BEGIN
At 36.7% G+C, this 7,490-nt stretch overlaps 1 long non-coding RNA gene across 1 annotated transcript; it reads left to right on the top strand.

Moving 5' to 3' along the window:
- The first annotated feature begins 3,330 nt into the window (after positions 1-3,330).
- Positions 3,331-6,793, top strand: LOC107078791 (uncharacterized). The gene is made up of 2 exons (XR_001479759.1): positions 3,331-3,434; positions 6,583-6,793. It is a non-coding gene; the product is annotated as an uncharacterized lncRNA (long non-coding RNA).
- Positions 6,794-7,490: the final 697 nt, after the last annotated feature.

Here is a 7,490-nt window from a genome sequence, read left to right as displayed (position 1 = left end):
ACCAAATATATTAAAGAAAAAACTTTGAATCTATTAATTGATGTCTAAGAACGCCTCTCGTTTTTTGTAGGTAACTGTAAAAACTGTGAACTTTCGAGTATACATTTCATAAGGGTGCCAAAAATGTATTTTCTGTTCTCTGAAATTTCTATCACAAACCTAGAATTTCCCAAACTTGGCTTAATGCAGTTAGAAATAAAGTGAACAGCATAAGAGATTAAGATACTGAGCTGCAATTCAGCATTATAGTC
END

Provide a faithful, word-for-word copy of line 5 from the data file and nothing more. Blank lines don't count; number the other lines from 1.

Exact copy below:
- Positions 6,794-7,490: the final 697 nt, after the last annotated feature.